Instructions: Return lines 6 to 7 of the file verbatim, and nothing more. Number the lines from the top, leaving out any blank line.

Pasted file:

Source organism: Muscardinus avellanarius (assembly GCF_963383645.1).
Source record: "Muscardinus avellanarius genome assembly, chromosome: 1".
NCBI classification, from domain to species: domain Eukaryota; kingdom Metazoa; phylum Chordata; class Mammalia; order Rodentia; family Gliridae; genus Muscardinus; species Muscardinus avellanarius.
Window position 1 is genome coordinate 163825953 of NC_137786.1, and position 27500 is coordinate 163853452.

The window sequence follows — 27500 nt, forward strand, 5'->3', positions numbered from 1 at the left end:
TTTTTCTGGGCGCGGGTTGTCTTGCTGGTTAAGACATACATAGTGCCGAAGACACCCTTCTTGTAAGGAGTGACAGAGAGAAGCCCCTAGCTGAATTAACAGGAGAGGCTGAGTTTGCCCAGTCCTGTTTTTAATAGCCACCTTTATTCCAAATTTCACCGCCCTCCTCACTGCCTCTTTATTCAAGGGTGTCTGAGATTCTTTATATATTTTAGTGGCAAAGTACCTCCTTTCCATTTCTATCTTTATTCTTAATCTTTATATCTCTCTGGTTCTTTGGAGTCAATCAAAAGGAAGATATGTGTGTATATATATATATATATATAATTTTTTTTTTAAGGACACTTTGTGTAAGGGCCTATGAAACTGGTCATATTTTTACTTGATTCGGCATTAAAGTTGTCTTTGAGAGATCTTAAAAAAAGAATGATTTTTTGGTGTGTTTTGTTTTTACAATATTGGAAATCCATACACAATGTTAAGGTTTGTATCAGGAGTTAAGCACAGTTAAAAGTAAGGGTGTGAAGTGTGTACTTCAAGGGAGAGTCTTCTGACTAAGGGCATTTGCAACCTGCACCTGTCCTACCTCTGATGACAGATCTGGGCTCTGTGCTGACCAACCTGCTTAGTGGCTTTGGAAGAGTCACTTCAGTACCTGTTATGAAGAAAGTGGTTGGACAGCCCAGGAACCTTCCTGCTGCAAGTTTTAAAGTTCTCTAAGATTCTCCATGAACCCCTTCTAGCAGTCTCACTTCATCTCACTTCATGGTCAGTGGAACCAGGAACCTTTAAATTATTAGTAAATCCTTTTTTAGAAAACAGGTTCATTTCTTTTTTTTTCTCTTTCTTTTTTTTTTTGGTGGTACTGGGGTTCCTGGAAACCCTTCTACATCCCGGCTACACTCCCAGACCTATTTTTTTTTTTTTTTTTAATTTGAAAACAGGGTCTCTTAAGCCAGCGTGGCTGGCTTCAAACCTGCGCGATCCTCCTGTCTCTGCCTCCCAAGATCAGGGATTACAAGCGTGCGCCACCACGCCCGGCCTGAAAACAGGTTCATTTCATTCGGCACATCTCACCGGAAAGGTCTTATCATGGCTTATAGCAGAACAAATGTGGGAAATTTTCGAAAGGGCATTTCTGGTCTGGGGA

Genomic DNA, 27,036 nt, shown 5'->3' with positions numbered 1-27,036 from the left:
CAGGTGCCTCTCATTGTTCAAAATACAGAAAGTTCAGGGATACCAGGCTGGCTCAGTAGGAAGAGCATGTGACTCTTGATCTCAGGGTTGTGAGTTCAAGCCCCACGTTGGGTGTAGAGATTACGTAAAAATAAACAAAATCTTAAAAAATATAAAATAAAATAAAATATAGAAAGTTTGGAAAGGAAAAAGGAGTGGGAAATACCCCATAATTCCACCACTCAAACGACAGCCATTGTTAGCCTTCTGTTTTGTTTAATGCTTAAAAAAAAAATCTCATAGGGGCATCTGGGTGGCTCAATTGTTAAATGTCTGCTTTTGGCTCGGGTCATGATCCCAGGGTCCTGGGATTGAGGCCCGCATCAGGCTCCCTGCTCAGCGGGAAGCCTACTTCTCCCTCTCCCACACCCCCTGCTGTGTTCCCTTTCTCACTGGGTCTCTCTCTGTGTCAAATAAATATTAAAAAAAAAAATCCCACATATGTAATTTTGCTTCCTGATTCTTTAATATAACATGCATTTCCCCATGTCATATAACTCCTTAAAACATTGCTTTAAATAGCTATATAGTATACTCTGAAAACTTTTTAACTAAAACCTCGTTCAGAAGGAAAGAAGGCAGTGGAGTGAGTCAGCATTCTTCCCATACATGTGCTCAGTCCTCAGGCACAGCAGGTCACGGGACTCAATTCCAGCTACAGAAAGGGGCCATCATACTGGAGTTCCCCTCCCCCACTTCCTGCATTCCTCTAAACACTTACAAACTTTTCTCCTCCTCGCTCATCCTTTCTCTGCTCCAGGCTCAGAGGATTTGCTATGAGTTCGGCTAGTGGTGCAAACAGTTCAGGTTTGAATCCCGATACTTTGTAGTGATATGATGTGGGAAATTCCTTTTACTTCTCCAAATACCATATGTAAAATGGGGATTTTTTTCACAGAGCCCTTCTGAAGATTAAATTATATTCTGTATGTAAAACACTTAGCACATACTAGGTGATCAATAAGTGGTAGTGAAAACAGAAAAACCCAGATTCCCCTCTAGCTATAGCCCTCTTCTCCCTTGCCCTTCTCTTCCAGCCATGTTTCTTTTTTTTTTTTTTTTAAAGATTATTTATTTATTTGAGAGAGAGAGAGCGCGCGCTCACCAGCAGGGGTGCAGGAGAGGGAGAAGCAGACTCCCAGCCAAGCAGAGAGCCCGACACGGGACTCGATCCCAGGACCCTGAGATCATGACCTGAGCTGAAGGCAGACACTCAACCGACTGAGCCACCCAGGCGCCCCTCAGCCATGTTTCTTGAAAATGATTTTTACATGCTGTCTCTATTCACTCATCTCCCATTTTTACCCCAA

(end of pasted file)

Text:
TTTTTCTGGGCGCGGGTTGTCTTGCTGGTTAAGACATACATAGTGCCGAAGACACCCTTCTTGTAAGGAGTGACAGAGAGAAGCCCCTAGCTGAATTAACAGGAGAGGCTGAGTTTGCCCAGTCCTGTTTTTAATAGCCACCTTTATTCCAAATTTCACCGCCCTCCTCACTGCCTCTTTATTCAAGGGTGTCTGAGATTCTTTATATATTTTAGTGGCAAAGTACCTCCTTTCCATTTCTATCTTTATTCTTAATCTTTATATCTCTCTGGTTCTTTGGAGTCAATCAAAAGGAAGATATGTGTGTATATATATATATATATATAATTTTTTTTTTAAGGACACTTTGTGTAAGGGCCTATGAAACTGGTCATATTTTTACTTGATTCGGCATTAAAGTTGTCTTTGAGAGATCTTAAAAAAAGAATGATTTTTTGGTGTGTTTTGTTTTTACAATATTGGAAATCCATACACAATGTTAAGGTTTGTATCAGGAGTTAAGCACAGTTAAAAGTAAGGGTGTGAAGTGTGTACTTCAAGGGAGAGTCTTCTGACTAAGGGCATTTGCAACCTGCACCTGTCCTACCTCTGATGACAGATCTGGGCTCTGTGCTGACCAACCTGCTTAGTGGCTTTGGAAGAGTCACTTCAGTACCTGTTATGAAGAAAGTGGTTGGACAGCCCAGGAACCTTCCTGCTGCAAGTTTTAAAGTTCTCTAAGATTCTCCATGAACCCCTTCTAGCAGTCTCACTTCATCTCACTTCATGGTCAGTGGAACCAGGAACCTTTAAATTATTAGTAAATCCTTTTTTAGAAAACAGGTTCATTTCTTTTTTTTTCTCTTTCTTTTTTTTTTTGGTGGTACTGGGGTTCCTGGAAACCCTTCTACATCCCGGCTACACTCCCAGACCTATTTTTTTTTTTTTTTTTAATTTGAAAACAGGGTCTCTTAAGCCAGCGTGGCTGGCTTCAAACCTGCGCGATCCTCCTGTCTCTGCCTCCCAAGATCAGGGATTACAAGCGTGCGCCACCACGCCCGGCCTGAAAACAGGTTCATTTCATTCGGCACATCTCACCGGAAAGGTCTTATCATGGCTTATAGCAGAACAAATGTGGGAAATTTTCGAAAGGGCATTTCTGGTCTGGGGA

Genomic DNA, 27,036 nt, shown 5'->3' with positions numbered 1-27,036 from the left: